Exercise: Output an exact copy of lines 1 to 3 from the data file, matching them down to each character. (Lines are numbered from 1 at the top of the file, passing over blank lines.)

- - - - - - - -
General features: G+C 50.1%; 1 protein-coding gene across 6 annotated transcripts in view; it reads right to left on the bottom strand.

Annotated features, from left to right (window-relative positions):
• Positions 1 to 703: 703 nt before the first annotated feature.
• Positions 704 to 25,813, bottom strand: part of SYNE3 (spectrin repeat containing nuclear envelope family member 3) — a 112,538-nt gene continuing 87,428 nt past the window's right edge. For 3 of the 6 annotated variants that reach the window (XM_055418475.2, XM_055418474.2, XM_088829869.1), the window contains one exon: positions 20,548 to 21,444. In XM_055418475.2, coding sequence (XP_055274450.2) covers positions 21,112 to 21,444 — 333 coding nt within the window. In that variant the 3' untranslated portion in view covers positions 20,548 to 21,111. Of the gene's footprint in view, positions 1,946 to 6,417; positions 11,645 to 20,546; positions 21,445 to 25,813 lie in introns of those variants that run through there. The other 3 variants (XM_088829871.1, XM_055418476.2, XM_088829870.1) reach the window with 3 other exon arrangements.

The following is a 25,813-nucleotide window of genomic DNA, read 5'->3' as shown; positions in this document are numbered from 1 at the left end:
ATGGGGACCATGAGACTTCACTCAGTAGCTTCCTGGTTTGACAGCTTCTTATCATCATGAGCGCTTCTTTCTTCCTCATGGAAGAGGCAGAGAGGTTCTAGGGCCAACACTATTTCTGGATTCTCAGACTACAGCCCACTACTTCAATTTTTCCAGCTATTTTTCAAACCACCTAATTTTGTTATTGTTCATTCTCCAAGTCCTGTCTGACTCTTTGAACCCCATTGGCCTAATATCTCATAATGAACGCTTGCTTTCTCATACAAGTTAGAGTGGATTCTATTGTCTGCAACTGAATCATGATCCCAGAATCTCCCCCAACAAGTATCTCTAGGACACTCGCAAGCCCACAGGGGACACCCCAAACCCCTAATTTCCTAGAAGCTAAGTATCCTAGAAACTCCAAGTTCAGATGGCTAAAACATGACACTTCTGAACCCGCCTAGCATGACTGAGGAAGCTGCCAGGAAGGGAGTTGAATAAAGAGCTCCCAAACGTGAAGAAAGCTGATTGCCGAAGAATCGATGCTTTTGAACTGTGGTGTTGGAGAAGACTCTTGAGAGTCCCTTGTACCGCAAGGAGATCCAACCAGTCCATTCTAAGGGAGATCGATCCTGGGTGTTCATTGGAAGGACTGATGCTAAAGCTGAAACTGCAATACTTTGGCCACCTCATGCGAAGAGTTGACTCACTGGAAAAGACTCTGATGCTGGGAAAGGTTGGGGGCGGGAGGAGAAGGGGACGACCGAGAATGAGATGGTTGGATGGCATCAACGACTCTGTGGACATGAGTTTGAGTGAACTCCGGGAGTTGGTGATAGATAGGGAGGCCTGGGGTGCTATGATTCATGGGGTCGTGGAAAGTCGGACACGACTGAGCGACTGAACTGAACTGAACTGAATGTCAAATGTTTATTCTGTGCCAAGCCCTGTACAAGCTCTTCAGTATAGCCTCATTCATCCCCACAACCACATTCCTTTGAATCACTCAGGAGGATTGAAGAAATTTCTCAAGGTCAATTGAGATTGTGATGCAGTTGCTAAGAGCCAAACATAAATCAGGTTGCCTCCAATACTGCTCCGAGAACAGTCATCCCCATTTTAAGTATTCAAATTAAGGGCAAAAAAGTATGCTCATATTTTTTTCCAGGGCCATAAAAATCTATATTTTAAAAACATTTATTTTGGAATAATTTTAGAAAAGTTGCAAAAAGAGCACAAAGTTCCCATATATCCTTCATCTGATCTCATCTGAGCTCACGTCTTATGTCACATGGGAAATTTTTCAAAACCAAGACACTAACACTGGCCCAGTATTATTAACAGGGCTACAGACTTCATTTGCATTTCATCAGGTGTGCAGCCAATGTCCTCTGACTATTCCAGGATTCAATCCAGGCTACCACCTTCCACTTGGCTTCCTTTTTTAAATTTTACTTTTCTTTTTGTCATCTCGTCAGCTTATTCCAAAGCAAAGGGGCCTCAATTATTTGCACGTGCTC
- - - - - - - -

General features: G+C 50.1%; 1 protein-coding gene across 6 annotated transcripts in view; it reads right to left on the bottom strand.

Annotated features, from left to right (window-relative positions):
• Positions 1 to 703: 703 nt before the first annotated feature.